or was it just as simple as completing the utterance “i am a musicologist.”?

the answer, i suppose, is really of no consequence but it is fun to think about. maybe i’m all wrong and i’m not really a musicologist at all. maybe i’m just a kid with a strong interest in something. in any case, if anyone has a thought about it, i’d love to hear it. maybe we are all just what we say we are.

what are we fighting for?

though i try to enjoy my vacation, one thing or another pulls me out of it and makes me confront many of the academic questions posed to me in the cooler times of the year. recently i was (pleasantly) goaded into explaining my own musical convictions: why don’t i talk about the thing i have so openly devoted my life to?

there’s something about the power of verbalization. in that conversation, i realized that there’s a lot about academic music with which i am incredibly unhappy. unfortunately, i don’t think there’s a lot i can do about it. does that mean i have to roll up my sleeves and turn into a riot grrl? i don’t think so because here’s where verbalization comes in:

we have just barely moved out of our academese phase. you know, music is complicated, theoretical, organized, mathematical and not to be enjoyed but understood. we have schools, you know. schools that teach about music and we must fill our textbooks with well laid out plans that are impenetrable by student and teacher alike. i feel like i’m lucky because music has become living again, but just barely. classical music and academic music is the culture of the dead when it should be the culture of the living. it is emotional, social and personal. and as much as i would like to revere the great masters, the form (and those who make it) is flawed.

i understand how hard it is to accept these concepts. there’s nothing i’d like to believe more that the experience i have when listening to music is my gateway to the metaphysical. on a personal level, there’s nothing wrong with that. but as a musician-cum-public servant, i have to remember and acknowledge all of the ways in which my art, my field, my discipline is a part of the world-at-large. music can be the harbinger of very ugly things, it can be inexplicable, problematic and even common. the urge to retreat behind the gilded walls of theory, practice, and history is all too well known. so after the explosion of the early twentieth century we retreated beyond ourselves into the world of secret science and academia. if ever there was a way to make classical music look more elitist than before…that was it.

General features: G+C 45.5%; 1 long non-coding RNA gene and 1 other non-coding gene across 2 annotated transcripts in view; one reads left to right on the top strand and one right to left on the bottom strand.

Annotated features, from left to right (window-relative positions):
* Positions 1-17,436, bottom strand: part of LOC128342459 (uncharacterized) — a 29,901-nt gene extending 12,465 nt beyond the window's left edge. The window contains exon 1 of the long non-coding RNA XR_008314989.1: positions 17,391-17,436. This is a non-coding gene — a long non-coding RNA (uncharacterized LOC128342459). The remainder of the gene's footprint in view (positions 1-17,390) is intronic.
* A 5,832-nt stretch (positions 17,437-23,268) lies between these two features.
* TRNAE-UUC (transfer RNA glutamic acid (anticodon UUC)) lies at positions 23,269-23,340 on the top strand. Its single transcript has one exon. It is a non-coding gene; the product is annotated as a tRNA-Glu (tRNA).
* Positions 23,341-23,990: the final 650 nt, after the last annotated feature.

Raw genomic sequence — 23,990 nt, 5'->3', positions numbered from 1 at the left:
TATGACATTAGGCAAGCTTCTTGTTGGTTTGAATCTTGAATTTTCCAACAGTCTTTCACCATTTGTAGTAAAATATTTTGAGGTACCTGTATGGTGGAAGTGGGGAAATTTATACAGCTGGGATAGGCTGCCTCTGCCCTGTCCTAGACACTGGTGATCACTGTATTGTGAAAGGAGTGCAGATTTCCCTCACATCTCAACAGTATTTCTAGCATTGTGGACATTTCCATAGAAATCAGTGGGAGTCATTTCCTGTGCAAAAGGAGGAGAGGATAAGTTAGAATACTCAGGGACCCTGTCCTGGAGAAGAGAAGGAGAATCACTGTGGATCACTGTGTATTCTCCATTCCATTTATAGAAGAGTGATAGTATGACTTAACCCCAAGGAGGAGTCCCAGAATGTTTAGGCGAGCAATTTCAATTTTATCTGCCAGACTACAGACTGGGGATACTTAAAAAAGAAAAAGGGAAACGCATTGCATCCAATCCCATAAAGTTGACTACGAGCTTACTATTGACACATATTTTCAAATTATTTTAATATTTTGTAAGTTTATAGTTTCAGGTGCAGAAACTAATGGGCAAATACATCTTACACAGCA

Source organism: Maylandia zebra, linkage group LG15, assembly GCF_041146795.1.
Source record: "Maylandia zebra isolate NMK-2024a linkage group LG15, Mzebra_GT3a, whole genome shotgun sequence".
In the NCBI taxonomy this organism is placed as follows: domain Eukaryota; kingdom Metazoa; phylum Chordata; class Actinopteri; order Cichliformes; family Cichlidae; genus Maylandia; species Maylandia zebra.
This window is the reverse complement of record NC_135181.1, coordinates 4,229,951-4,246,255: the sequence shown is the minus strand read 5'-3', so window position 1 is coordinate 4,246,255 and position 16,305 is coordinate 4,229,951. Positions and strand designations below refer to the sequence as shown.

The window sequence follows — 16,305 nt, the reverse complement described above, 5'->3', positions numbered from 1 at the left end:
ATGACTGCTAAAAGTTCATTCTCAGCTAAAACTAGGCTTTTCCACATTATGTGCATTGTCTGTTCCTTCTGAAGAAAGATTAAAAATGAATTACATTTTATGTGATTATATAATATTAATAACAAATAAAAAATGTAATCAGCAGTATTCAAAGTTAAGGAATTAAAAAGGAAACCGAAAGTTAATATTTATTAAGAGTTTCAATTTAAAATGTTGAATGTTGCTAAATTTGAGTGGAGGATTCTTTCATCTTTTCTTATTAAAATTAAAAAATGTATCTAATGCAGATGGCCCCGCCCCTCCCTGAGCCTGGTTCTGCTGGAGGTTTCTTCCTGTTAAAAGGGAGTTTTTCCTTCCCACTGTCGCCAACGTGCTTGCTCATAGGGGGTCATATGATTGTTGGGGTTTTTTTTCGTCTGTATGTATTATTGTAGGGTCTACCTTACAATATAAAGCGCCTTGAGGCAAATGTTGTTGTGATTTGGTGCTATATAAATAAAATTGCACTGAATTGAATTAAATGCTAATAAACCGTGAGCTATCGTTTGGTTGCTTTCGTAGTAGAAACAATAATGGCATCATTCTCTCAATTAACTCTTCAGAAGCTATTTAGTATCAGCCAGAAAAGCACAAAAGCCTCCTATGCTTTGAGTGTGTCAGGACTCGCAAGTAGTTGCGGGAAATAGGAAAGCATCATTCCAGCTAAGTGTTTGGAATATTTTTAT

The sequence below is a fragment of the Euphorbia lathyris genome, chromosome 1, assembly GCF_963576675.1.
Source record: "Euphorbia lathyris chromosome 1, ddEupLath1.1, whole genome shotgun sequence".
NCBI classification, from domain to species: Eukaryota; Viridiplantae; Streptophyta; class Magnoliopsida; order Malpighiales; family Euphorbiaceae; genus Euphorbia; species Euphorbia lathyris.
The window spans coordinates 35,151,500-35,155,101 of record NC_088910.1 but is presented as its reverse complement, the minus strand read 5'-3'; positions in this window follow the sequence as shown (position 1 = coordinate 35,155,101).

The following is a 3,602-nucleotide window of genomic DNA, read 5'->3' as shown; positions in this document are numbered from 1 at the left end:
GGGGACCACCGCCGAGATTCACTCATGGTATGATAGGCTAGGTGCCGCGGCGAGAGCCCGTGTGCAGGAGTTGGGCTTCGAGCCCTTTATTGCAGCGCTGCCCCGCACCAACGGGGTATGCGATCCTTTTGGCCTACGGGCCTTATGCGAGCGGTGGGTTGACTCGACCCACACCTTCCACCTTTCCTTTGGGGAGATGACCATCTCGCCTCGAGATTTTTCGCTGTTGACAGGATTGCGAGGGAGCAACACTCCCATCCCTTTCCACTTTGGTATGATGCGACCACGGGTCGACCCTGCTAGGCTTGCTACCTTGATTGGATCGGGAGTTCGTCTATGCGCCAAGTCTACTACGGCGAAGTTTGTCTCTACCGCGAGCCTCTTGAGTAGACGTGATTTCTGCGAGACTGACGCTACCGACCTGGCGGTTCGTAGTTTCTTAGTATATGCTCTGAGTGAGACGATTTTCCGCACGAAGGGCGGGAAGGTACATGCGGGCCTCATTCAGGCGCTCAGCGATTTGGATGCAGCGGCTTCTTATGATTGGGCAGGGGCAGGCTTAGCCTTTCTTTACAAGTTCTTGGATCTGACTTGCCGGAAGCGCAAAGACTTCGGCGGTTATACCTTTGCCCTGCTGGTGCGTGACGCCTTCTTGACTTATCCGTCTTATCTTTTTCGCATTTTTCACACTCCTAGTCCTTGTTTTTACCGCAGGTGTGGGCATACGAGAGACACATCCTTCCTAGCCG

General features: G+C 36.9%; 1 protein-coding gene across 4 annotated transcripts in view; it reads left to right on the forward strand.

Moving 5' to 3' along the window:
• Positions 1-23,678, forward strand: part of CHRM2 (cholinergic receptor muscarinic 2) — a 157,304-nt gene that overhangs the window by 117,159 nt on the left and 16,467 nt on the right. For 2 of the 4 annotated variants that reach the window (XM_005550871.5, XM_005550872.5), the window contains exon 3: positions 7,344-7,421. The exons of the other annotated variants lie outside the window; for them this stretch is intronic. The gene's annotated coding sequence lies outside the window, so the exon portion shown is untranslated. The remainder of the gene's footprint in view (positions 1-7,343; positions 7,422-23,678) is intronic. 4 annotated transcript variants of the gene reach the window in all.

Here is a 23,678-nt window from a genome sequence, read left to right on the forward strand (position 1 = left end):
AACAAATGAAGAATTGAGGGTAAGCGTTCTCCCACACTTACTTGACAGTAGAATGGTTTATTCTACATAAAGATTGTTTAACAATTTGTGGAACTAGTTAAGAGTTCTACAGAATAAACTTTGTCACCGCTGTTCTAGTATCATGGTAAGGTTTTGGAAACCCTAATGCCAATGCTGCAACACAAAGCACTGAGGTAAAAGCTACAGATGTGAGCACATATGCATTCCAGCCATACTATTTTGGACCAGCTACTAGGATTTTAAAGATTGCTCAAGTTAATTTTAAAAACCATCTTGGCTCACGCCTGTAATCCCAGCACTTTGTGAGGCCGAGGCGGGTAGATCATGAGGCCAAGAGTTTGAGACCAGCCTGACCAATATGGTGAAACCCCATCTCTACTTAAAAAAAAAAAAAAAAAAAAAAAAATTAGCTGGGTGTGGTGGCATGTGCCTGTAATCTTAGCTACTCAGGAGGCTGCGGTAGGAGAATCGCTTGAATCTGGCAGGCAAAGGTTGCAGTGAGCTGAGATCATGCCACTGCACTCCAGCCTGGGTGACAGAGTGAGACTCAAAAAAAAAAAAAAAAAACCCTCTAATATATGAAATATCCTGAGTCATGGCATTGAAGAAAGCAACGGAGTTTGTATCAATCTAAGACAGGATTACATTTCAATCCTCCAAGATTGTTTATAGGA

but now, rebellion! there is a new generation who not only sees but bathes in the irony of academic music. the meta has become ür-meta and many are trying to redefine what we think of theory, musicology and composition. i am pleased and look to be part of this generation. just slightly before me was the awakening and this new group of musicians seemed like they had to move as far away from what came before them as possible and it was a little radical. now maybe there’s a little more comfort and freedom but only time will tell.

so what does this all mean? we’re in a time of turbulence and only by looking ahead will we as musicians really figure out what we’re supposed to be doing. no more looking back – everyone’s dead back there. (except Elliott Carter)

le jour de gloire est arrivé!